The move towards digital transformation in local authorities is well-established now. Indeed, some people believe that talking of digital transformation is redundant now as the ‘digital by default’ agenda is so well established within local government. However, is that really the case? And to what extent is this message resonating with the public? We’ve conducted some research to find out.
We’ve blended the empirical results of our research (conducted using an independent panel of respondents) with our own experience of over fifty successful implementations of the platform and we think there are some interesting parallels.
We’ve worked with over fifty local authorities over the last decade or so. We consistently find that it’s the same service areas that generate the highest volume of calls into the contact centre. Those service areas are waste (primarily queries about bin collections and related processes) and revenues and benefits (particularly questions relating to council tax and benefits).
Good quality self-service experiences are vital
If councils can successfully bring the bulk of these enquiries online and get them dealt with via self-service channels (rather than phone or face to face) then not only does the organisation achieve meaningful channel shift but it acts as a catalyst for other services to follow suit and for customers to adopt self-service much more widely. In order for this to happen, councils need to deliver self-service experiences that customers want to use and that they find easy to locate and navigate.
This practical project experience is reflected in the results of our consumer survey. When we asked consumers which activities they’d done via their councils’ website or app the most selected options were paying council tax and looking up bin collection schedules. So far so good.
However, when you dig into the numbers a little further things start to unravel. We see that there are many other processes that could easily be done online but either aren’t offered via this medium or aren’t being used by consumers. For example, only 16% of reports of fly tipping are conducted online, only 36% of missed bin reports, only 37% of new bin orders, only 25% of bulky item uplift requests and only 26% of benefit applications. All of these are generally routine processes that could easily be automated for the majority of citizens, so why isn’t this happening?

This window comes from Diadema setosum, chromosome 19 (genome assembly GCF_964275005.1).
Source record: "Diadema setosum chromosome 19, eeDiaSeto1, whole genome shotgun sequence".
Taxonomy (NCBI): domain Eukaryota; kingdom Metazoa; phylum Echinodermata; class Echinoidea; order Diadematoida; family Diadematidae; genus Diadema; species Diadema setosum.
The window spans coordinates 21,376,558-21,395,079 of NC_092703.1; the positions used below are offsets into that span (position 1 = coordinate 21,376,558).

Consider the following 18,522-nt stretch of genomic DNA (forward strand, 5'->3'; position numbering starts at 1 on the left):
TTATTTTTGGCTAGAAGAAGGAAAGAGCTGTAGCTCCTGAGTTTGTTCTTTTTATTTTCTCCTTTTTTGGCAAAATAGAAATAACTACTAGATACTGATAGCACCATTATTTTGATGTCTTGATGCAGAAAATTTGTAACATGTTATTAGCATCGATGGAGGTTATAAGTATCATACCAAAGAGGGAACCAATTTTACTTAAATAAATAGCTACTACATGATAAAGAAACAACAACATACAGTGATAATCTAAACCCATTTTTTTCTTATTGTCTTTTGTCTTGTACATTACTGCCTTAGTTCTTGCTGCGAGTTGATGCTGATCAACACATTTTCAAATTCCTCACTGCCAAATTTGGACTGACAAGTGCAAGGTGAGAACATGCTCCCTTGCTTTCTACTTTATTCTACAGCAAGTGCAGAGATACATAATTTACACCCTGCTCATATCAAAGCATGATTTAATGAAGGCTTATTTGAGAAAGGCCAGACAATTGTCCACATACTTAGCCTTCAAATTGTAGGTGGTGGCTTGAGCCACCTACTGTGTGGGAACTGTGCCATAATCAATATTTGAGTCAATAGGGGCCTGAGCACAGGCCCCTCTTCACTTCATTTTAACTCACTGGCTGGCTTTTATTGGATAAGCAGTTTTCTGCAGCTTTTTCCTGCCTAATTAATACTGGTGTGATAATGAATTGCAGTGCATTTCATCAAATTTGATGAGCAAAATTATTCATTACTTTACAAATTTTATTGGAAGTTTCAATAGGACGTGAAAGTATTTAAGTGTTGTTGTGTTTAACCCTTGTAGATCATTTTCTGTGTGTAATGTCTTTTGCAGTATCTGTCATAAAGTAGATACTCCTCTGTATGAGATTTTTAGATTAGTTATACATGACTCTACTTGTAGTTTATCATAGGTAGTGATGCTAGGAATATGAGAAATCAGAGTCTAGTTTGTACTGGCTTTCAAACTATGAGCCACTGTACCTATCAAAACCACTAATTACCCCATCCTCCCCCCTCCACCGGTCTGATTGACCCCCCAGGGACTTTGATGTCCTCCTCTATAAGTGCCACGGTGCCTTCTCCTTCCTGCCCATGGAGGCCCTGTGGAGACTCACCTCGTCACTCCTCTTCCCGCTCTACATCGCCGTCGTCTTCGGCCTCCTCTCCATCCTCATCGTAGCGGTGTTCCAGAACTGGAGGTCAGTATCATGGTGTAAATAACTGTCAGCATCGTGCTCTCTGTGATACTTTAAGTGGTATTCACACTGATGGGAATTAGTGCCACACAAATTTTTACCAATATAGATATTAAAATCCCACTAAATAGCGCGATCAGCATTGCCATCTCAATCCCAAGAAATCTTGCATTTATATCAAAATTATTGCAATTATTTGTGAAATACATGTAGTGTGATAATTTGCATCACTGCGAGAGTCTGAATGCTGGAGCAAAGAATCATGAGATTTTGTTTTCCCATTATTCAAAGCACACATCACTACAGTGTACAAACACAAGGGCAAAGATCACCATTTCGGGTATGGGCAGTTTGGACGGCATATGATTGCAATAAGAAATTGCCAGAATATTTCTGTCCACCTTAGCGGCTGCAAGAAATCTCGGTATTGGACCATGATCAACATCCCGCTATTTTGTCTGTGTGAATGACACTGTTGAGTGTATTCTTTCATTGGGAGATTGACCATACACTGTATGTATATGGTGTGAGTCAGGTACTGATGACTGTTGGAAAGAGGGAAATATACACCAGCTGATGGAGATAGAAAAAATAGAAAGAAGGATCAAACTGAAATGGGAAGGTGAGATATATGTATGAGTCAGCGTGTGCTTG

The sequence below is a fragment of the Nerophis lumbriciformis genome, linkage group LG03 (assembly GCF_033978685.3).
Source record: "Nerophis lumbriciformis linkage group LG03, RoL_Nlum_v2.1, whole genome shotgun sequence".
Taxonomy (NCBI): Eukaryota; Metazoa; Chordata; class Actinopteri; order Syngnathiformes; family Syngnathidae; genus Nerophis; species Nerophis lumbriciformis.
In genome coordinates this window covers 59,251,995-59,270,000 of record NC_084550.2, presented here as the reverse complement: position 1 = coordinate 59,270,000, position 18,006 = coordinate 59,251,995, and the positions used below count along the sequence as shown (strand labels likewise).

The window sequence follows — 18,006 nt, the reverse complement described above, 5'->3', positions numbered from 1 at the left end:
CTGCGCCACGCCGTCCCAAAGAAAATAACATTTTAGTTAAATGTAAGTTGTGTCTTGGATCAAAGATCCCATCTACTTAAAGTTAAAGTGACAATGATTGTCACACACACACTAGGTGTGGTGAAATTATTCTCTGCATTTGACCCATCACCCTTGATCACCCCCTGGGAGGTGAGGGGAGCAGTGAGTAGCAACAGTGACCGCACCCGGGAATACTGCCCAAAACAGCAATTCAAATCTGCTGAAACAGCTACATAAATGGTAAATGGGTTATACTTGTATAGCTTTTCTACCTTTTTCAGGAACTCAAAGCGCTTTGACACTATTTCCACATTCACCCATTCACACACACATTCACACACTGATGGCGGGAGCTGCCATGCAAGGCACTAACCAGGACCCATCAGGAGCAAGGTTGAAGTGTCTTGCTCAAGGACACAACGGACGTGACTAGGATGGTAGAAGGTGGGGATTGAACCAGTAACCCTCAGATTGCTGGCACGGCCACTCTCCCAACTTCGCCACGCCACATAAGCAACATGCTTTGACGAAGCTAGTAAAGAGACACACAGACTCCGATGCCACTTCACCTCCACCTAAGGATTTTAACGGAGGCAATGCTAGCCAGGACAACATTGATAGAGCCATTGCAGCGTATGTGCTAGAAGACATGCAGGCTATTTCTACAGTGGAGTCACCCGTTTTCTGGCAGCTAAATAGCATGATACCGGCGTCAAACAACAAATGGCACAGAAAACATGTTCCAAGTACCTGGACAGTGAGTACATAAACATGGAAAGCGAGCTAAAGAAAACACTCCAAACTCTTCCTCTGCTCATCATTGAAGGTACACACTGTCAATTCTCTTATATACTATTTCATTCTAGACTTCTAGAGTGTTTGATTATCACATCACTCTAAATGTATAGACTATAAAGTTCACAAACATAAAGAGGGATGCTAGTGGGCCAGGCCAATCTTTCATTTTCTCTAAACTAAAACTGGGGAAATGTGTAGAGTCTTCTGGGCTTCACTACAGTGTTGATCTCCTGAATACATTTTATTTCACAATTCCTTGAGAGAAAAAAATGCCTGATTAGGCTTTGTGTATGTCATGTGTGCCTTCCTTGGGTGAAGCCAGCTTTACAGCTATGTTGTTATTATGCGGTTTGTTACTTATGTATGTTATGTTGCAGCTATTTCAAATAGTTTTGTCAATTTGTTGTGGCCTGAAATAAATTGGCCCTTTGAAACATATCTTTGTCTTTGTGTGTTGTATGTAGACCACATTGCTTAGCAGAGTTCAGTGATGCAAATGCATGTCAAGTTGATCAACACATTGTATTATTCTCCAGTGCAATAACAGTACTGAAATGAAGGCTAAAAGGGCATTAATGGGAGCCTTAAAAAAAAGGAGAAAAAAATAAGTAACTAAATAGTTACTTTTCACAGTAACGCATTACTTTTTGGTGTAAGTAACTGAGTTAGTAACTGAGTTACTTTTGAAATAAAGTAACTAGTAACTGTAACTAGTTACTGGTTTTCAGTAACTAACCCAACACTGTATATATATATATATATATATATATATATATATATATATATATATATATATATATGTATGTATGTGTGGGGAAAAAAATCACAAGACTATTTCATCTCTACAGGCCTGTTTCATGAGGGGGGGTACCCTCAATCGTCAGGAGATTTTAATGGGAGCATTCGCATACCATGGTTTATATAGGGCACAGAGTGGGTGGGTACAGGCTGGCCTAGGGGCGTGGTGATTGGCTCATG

The pattern appears to be that, whilst councils have made significant progress on the basics of online self-service, they are still failing to break through and achieve a critical mass of use of online processes.
How can councils move more complex interactions online?
We find that most progress is made in the areas where processes are extremely simple – enquiring about when bin day is, for instance. However, the ‘second wave’ of processes are often slightly more complex and require the leverage of integrated technologies enabling bookings to be made, contracts to be set up, closer integration with waste collection round information, or integration with online payment options including direct debits.
Councils should not be afraid of automating these processes. Tools such as My Council Services offer behind the scenes integration of numerous different processes and systems to deliver a quick and simple self-service experience for customers, no matter how complex the process may seem at the outset.
Well-planned programs of work in these areas will build on the efforts already made and can switch many more interactions and transactions from offline to online, delivering savings and allowing for better use of resources. Processes that are triggered by customers online immediately lend themselves to automated back office workflow and can remain digital right to the point of resolution using technologies such as mobile working on standard tablet and smart phone devices.
Well designed self-service options lead to improved service quality
There is no reduction in service quality with this approach. In fact service quality is improved as automated workflow and end-to-end digital processes also allow for the automated update of progress back to customers. Keeping customers informed and managing their expectations minimises avoidable ‘failure demand’ contacts, when customers get back in touch to enquire about a previous contact or to report that something hasn’t happened yet.